The rise of advanced skincare

A combination of cosmetics and pharmaceuticals is helping to improve skincare, as Claire Coleman reports

Most surgeons now agree that when it comes to facial cosmetic surgery, proper skincare can make the difference between a good result and a great result. But they’re not using off-the-shelf skincare, they’re using a group of products that have been dubbed cosmeceuticals.

“There’s no legal definition of a cosmeceutical in the UK,” explains Stefanie Williams, dermatologist and founder of European Dermatology London. “Generally, they’re considered to lie somewhere between off-the-shelf cosmetics and topical pharmaceutical products for which you’d need a prescription.”

While not prescribed, they’re usually sold through dermatologists, doctors and surgeons- and for good reason. “Unlike the products you can pick up off the shelf, which have to be formulated to be so bland they won’t cause any problems, the levels of active ingredients in cosmeceuticals can provoke an irritant reaction – redness, flaking, dryness – that may be quite normal, but does need to be supervised,” says Dr Williams.

So exactly what ingredients should you be looking for? “The beauty industry is always trying to invent something new because customers get bored. But new isn’t always better. Instead, you should be looking for ingredients that have a proven track record and evidence to show they can do what they promise,” she says.

One of the most established ingredients is vitamin A and its derivatives, such as retinol, retinaldehyde and retinyl palmitate. It helps improve skin texture and pigmentation as it boosts the rate of cell turnover, but it also boosts production of collagen, the protein that makes skin firm.

RADIANCE AND TEXTURE

AHAs (alpha hydroxy acids), such as glycolic acid, which helps break down the glue that keeps dead skin cells stuck to your face, and thus improves radiance and texture, are another firm favourite of many dermatologists. And, if you’re looking at AHAs, poly hydroxy acids and bionic polyhydroxy acids tend to work best.

Antioxidants should also be on your hit list. “Antioxidants have been shown to offer protection against damage caused by UV [ultraviolet] and pollution, and the gold standard is L-ascorbic acid or vitamin C. It works best when combined with other antioxidants, such as vitamin E,” says Dr Williams.

You should be looking for ingredients that have a proven track record and evidence to show they can do what they promise

If you’re concerned about pigmentation, look for products containing kojic acid, which works by reducing the amount of melanin – the stuff that makes skin brown – that is produced. But it’s not just about getting the right ingredients; they also have to be at effective concentrations.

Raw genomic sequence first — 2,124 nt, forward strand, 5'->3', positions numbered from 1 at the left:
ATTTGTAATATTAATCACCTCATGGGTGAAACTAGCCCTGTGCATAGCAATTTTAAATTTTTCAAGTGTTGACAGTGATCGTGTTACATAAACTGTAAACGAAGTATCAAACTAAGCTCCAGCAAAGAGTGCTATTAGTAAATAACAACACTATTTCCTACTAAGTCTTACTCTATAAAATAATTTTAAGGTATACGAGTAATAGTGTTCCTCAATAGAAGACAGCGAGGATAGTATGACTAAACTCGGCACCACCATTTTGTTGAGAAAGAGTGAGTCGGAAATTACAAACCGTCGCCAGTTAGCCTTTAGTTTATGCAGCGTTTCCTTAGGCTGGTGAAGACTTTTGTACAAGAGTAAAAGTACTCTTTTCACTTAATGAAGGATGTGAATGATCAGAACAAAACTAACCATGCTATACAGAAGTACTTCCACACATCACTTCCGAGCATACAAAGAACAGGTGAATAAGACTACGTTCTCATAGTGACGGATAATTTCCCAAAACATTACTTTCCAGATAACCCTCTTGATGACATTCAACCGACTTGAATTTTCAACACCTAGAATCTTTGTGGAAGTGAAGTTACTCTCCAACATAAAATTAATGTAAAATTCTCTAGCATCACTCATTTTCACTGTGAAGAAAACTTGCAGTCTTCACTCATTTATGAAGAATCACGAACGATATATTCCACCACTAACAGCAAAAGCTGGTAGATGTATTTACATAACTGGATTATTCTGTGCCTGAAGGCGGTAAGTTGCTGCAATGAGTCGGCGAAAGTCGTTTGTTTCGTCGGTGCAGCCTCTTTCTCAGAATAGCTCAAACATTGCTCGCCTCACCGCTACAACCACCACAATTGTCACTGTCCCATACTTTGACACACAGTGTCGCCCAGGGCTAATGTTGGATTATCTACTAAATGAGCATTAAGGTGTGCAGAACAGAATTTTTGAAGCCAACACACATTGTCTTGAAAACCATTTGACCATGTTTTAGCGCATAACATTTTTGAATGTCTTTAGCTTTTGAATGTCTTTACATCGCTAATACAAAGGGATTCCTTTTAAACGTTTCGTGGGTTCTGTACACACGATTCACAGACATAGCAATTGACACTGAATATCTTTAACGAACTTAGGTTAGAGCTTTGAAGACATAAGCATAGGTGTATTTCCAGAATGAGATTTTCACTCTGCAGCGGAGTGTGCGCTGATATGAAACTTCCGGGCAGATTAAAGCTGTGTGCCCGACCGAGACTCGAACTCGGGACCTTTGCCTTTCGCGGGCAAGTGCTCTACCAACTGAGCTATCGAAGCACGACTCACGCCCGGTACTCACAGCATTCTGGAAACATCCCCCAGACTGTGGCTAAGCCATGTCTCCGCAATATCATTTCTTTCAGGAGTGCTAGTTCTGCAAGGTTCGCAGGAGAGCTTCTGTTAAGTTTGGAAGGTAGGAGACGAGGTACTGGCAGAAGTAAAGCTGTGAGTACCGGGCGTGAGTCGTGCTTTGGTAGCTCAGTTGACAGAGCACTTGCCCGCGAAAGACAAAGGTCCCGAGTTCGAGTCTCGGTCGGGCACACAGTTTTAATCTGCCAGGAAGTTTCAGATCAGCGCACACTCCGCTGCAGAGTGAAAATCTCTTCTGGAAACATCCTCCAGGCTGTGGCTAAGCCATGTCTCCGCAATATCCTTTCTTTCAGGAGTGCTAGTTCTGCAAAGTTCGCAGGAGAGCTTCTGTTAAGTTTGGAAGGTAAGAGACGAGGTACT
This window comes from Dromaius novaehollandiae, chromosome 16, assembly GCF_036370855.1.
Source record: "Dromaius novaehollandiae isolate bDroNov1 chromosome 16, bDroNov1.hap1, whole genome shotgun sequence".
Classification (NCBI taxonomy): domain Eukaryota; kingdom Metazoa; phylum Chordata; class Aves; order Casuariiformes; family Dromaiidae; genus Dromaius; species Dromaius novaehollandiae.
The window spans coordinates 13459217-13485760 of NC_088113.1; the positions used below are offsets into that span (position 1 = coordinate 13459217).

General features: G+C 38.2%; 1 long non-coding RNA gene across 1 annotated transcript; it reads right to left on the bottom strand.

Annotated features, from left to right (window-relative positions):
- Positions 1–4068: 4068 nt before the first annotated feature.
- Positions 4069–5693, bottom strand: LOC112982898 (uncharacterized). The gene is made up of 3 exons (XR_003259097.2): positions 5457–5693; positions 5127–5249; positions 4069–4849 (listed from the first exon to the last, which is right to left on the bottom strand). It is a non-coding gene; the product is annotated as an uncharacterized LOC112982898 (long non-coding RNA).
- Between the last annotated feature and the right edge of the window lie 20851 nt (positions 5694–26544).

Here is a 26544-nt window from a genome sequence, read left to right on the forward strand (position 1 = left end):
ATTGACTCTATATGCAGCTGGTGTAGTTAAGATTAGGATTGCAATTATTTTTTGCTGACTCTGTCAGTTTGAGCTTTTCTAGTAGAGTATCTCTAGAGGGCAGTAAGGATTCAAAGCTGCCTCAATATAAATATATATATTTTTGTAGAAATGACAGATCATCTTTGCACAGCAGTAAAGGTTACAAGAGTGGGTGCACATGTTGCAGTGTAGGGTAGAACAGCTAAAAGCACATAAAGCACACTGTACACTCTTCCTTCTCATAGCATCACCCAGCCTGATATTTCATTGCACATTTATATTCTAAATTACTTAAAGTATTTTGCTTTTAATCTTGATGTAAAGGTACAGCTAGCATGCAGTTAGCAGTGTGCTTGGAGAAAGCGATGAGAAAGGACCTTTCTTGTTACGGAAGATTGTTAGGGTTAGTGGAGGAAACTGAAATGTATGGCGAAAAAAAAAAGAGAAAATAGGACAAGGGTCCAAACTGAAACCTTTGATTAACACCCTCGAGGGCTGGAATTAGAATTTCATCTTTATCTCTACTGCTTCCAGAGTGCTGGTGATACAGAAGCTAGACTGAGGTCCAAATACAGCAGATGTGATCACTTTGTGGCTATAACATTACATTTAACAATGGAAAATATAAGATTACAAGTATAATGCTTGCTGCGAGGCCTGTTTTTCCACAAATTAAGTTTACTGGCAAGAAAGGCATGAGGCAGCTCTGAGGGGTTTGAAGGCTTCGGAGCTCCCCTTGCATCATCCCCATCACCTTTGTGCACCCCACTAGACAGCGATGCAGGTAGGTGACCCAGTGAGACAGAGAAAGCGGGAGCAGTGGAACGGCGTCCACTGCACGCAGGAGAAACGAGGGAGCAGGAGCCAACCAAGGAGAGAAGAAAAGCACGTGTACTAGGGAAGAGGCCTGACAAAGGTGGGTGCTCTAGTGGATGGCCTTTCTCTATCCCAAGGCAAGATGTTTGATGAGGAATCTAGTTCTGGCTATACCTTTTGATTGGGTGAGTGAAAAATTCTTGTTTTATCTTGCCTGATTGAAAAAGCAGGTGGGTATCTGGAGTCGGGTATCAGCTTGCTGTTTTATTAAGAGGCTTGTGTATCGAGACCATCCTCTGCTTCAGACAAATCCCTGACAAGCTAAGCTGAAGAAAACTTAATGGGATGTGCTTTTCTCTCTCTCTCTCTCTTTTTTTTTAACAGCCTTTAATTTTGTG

“Retinol can cause irritation so I’d introduce it slowly, on alternate days, starting with 0.3 per cent. If your skin can tolerate it, you can then move up to 0.5 per cent and even 1 per cent. It’s a highly effective ingredient,” says Dr Williams. “Vitamin C has been shown to be most effective when it’s at a concentration of between 10 and 20 per cent, while kojic acid should be at about 1 per cent.”

And, whatever cosmeceuticals you’re using, there’s one product that should always be on your list. “Many of these ingredients will make your skin more sensitive to the sun and, as around 80 per cent of visible ageing is caused by the sun, I always recommend my patients use a high factor – SPF 30-50 – broad spectrum sunscreen. It’s the single, most vital anti-ageing step you can take,” she says.

SKINCARE JARGON

BUSTING THE BUZZWORDS

FREE RADICALS These are unstable compounds that are produced both naturally by the body, and by things such as pollution and sunlight. They’re known to cause damage to the skin, but they can be stabilised and neutralised by antioxidants.

PEPTIDE Thisis basically protein which works as a “messenger”, telling cells to repair damage or make more collagen. It’s thought that synthetic peptides, which mimic those in skin, could have a similar effect when applied topically.

HUMECTANT AND OCCLUSIVE MOISTURISERS  Humectant in a moisturiser helps draw water to the skin, while the occlusive or oily ingredient forms a barrier to retain the moisture.

NIACINAMIDE This is another word for vitamin B3 and it’s a skincare hero. Research has shown that it’s able to tackle pigmentation and fine lines as well as improving skin’s elasticity.

ANTIOXIDANTS Natural antioxidants include vitamins C and E, along with plant extracts, such as chardonnay grape seed extract from white grapes, resveratrol from red grapes, lilac leaf extracts and green tea, which combat harmful free radicals.